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Abstract: What is it about terrorism that makes it such a challenging policy problem? Why is terrorism so intractable? Many barriers to understanding and action flow from the issue itself, not the particular political predispositions of individual policymakers or flawed organizational processes. Moreover, scholars and policymakers face similar difficulties—the academic study of terrorism and counterterrorism is often confused, contentious, and frustrating. Terrorist attacks are actually rare, yet they encourage immediate and far-reaching responses that are not easily rolled back. Most attempts fail or are foiled, so that examining only successful terrorist attacks gives an incomplete picture. The actors behind terrorism are extremely difficult to identify, since there is no standard “terrorist organization.” Governments and researchers often struggle to establish responsibility for specific attacks. Finally, evaluating the effectiveness of counterterrorism is problematic.
About the Speakers: MARTHA CRENSHAW is a senior fellow at the Center for International Security and Cooperation and the Freeman Spogli Institute for International Studies and professor of political science by courtesy. She taught at Wesleyan University in Middletown, Conn., from 1974 to 2007. In 2005-2006 she was a Guggenheim Fellow. Since 2005 she has been a lead investigator with the National Consortium for the Study of Terrorism and the Response to Terrorism (START) at the University of Maryland. In 2009 she was awarded a grant from the National Science Foundation/Department of Defense Minerva Initiative for a project on "mapping terrorist organizations" (see mappingmilitants.stanford.edu). In 2015 she was elected a Corresponding Fellow of the British Academy. She is the recipient of the International Studies Association International Security Studies Section Distinguished Scholar Award for 2016. Ghent University also awarded her the degree of Doctor honoris causa in 2016. She serves on the editorial boards of the journals International Security, Political Psychology, Security Studies, Orbis, Dynamics of Asymmetric Conflict, and Terrorism and Political Violence.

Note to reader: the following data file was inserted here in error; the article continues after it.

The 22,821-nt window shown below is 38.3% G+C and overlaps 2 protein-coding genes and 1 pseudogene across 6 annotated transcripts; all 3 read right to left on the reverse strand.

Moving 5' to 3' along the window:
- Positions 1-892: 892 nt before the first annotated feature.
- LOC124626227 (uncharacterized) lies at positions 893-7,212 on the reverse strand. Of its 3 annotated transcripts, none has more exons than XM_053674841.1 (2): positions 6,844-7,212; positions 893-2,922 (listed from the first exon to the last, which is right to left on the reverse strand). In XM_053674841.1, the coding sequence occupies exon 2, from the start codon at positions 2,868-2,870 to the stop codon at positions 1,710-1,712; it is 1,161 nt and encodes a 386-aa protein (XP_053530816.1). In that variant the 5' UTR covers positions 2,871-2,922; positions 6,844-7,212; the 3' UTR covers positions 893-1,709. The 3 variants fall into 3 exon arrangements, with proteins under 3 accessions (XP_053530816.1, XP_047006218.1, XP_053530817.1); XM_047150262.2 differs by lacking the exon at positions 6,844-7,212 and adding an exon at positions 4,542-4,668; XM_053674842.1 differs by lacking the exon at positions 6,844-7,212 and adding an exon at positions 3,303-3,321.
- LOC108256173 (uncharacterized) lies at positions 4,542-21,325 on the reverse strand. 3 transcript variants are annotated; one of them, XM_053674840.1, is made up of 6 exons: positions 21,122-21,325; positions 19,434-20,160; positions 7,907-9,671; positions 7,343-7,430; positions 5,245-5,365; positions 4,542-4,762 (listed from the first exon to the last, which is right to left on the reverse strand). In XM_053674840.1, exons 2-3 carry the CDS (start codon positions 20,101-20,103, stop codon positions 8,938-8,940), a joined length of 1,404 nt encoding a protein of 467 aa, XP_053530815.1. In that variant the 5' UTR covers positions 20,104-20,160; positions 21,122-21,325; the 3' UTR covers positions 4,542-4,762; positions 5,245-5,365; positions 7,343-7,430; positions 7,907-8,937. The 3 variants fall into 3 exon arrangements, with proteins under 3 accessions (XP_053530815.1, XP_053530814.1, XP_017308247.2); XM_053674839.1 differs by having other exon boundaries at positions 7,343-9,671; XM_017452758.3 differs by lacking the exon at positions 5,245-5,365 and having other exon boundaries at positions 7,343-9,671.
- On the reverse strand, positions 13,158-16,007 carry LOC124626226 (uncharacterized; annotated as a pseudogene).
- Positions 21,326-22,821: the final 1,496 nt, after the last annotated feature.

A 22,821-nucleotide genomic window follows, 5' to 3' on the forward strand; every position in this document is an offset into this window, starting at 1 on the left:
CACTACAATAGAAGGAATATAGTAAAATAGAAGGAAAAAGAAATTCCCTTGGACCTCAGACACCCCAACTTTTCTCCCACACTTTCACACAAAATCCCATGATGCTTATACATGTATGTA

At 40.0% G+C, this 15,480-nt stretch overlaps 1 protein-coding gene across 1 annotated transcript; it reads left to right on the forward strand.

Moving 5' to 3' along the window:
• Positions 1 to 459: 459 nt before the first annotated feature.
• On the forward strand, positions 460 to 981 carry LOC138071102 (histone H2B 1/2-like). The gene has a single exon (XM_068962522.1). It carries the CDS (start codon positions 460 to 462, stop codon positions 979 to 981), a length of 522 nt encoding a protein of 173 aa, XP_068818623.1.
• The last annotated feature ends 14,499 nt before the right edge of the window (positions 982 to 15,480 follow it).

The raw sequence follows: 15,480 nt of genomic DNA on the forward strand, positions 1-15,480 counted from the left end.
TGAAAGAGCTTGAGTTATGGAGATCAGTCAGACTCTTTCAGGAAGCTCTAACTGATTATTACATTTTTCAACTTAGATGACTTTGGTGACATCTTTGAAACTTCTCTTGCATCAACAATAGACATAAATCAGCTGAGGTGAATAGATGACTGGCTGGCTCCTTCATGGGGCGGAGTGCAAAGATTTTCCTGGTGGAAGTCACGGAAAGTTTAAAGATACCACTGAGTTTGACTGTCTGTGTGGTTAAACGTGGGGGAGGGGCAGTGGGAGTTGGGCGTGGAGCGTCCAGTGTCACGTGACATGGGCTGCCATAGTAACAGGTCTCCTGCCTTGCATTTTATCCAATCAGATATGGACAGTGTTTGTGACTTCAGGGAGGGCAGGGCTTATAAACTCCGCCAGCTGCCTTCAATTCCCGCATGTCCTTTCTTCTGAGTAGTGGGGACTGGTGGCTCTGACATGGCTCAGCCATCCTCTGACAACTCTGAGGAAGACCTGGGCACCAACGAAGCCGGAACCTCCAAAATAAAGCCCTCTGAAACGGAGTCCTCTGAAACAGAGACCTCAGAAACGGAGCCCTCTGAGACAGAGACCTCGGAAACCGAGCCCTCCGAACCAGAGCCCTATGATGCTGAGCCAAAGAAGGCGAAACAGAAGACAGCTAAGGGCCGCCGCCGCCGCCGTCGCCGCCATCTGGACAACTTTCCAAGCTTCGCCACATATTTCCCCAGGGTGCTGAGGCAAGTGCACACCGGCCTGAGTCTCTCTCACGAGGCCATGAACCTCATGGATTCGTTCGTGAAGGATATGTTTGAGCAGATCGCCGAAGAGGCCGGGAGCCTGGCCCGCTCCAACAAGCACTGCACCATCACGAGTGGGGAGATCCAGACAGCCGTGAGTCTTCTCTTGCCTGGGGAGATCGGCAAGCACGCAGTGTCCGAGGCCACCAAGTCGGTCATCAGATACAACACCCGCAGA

GARY LAFREE is professor of criminology and criminal justice and director of the National Consortium for the Study of Terrorism and Responses to Terrorism (START) at the University of Maryland. Dr. LaFree has served as president of the American Society of Criminology (ASC) and was named a fellow of the ASC in 2006. He is a member of the US Attorney General’s Science Advisory Board and the National Academy of Science’s Crime, Law and Justice Committee. Dr. LaFree has written over 100 articles and book chapters and seven books, mostly looking at criminal and political violence. In addition to the just published Countering Terrorism with Martha Crenshaw (Brookings Press), other recent books are Putting Terrorism in Context (with Laura Dugan and Erin Miller) and Applying Criminology Theories to Terrorism: New Applications and Approaches (with Josh Freilich). He received his Ph.D. in sociology from Indiana University in 1979.
A book signing will follow. Copies of Dr. Crenshaw and Dr. LaFree's book will be available for purchase in the CISAC Central Conference Room, on the second floor of Encina Hall.